I was reading Worth Magazine the other day and stumbled into a one-page interview with Gordon Getty, son of oil tycoon Jean Paul Getty. Perhaps I’m the last guy on the planet to hear this quote, but I thought it was too good not to share.
Dad said, “Rise early, work hard, and strike oil.”
Increasingly, if you read books like Fooled by Randomness, you begin to believe that the luck part of the equation is indeed essential. That is, luck compounded by the increasing returns of leadership complemented by competence may indeed produce far superior results to good, old-fashioned hard work.
- Two otherwise-identical VC firms, A and B, are founded in year X
- Both produce identical IRRs on their first 29 investments
- On investment 30, firm A has a giant hit, producing an overall IRR of 39% as opposed to B’s 25%
So, in every respect but one, the firms are identical. And let’s say the difference resulted from blind luck: firm B missed the giant hit not because they passed on the investment opportunity, but because of a random, non-business-related event.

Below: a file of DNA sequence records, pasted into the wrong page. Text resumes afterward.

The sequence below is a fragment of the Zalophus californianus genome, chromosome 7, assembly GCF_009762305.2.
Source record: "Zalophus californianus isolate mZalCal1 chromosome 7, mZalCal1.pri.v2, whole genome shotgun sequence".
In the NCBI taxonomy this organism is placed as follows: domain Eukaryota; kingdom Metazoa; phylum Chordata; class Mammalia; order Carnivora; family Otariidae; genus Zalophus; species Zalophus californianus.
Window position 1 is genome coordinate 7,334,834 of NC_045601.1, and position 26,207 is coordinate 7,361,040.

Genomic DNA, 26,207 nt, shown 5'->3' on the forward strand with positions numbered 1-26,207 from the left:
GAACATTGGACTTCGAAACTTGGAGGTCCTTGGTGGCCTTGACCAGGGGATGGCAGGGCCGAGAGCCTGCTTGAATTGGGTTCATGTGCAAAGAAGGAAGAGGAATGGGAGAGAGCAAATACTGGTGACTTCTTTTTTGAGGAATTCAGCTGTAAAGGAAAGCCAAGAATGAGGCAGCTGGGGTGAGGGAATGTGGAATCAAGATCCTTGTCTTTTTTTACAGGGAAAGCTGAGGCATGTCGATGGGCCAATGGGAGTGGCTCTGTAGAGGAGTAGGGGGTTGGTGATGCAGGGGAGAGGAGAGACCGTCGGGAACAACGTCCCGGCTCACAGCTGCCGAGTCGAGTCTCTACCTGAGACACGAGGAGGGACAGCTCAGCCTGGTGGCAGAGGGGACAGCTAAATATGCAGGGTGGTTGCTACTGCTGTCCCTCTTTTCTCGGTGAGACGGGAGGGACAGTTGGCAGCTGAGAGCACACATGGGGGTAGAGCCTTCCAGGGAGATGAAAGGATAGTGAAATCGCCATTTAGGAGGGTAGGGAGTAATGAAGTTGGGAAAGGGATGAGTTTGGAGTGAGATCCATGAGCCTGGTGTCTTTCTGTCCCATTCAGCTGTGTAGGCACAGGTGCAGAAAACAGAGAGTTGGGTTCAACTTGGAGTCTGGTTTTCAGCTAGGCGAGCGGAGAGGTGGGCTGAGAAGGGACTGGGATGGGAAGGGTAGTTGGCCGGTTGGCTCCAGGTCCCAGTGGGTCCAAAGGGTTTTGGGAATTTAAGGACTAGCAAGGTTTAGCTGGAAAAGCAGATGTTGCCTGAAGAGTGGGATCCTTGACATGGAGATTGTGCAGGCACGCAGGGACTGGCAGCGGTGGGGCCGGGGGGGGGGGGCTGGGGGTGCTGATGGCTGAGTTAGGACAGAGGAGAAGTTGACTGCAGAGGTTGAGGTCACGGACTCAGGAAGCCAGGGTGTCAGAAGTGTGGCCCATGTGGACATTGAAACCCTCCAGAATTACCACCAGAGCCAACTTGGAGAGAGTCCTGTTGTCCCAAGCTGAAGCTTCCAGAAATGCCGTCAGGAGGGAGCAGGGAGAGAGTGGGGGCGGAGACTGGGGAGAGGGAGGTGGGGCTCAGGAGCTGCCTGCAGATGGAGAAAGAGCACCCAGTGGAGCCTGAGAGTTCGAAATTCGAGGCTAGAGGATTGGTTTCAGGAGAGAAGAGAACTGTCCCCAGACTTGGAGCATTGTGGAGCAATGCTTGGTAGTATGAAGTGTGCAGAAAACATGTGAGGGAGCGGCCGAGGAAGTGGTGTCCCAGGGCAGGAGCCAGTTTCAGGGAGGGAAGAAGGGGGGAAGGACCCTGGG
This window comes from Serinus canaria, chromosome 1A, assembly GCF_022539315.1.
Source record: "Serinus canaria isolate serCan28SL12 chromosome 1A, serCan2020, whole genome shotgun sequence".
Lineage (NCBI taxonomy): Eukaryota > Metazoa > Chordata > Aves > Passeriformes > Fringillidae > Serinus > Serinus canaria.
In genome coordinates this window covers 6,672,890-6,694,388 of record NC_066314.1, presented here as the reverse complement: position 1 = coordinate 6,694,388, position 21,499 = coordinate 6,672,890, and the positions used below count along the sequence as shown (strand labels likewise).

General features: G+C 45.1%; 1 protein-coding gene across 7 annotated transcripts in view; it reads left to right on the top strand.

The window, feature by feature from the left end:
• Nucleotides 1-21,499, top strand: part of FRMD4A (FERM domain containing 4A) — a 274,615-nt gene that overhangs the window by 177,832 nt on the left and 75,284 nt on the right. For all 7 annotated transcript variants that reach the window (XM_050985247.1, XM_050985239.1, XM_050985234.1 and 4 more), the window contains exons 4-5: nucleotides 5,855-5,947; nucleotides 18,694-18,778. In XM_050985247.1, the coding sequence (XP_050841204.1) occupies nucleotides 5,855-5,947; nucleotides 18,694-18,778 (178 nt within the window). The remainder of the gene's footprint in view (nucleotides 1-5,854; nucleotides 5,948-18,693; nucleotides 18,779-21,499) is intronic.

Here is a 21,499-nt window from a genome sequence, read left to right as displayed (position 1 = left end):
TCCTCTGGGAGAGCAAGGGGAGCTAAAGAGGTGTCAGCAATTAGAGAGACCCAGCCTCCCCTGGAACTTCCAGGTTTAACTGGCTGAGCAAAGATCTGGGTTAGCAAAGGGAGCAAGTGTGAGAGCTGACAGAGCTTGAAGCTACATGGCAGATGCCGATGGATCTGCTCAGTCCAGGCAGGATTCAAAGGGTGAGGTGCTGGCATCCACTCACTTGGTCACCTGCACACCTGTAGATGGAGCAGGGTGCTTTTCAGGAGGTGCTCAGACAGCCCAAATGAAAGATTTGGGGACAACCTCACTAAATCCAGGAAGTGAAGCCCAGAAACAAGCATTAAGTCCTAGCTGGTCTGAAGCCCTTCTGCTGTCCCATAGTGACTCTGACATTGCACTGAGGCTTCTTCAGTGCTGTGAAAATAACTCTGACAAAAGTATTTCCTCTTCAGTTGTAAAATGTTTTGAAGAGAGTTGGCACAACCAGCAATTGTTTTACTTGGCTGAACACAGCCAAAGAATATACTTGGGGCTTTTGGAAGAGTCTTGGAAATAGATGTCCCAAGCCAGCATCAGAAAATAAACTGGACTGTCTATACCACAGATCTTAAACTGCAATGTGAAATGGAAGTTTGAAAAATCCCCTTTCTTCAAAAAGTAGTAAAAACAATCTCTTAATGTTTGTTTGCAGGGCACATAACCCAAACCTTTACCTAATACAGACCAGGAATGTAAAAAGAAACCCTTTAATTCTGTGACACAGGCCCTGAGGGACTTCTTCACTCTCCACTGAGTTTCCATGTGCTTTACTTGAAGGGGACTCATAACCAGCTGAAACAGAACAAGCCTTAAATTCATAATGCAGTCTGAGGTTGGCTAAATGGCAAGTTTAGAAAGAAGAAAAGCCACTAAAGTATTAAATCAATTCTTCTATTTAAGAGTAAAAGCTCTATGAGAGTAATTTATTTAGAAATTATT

What happens next?
- Firm A is seen as more skilled than firm B in the market by investors, entrepreneurs, and other venture capitalists
- Firm A can raise money more easily than firm B
- Firm A can attract higher-quality new partners than firm B
- Firm A can often invest, ceteris paribus, at lower valuations than firm B
- Firm A therefore yields, ceteris paribus, a higher IRR than firm B
In essence, a self-fulfilling prophecy results, catalyzed by a random event.
Now, I’m not saying that the VC business is pure luck. To pass the ceteris paribus test with top VCs you must assemble a team of very smart people to pick investments and sit on boards. And VCs provide very different levels of marketing support to their companies (a strong point of Sequoia, by the way). And VCs provide very different network benefits in terms of introductions to suppliers, customers, partners, and potential acquirers. I believe those benefits are real and do explain some of the variance in outcomes amongst VC firms.
I am saying, however, that the VC business is most certainly not pure skill, either. I believe that both luck and increasing returns most certainly play a part, the extent of which neither I nor, unfortunately for most investors, anyone else actually knows.
To wrap up, let’s turn back to Jean Paul Getty. Half a century before Fooled by Randomness was written, I think he captured the idea nicely: rise early, work hard, and strike oil.
Which, on an optimistic note, brings to mind the famous Samuel Goldwyn quote: “the harder I work, the luckier I get.”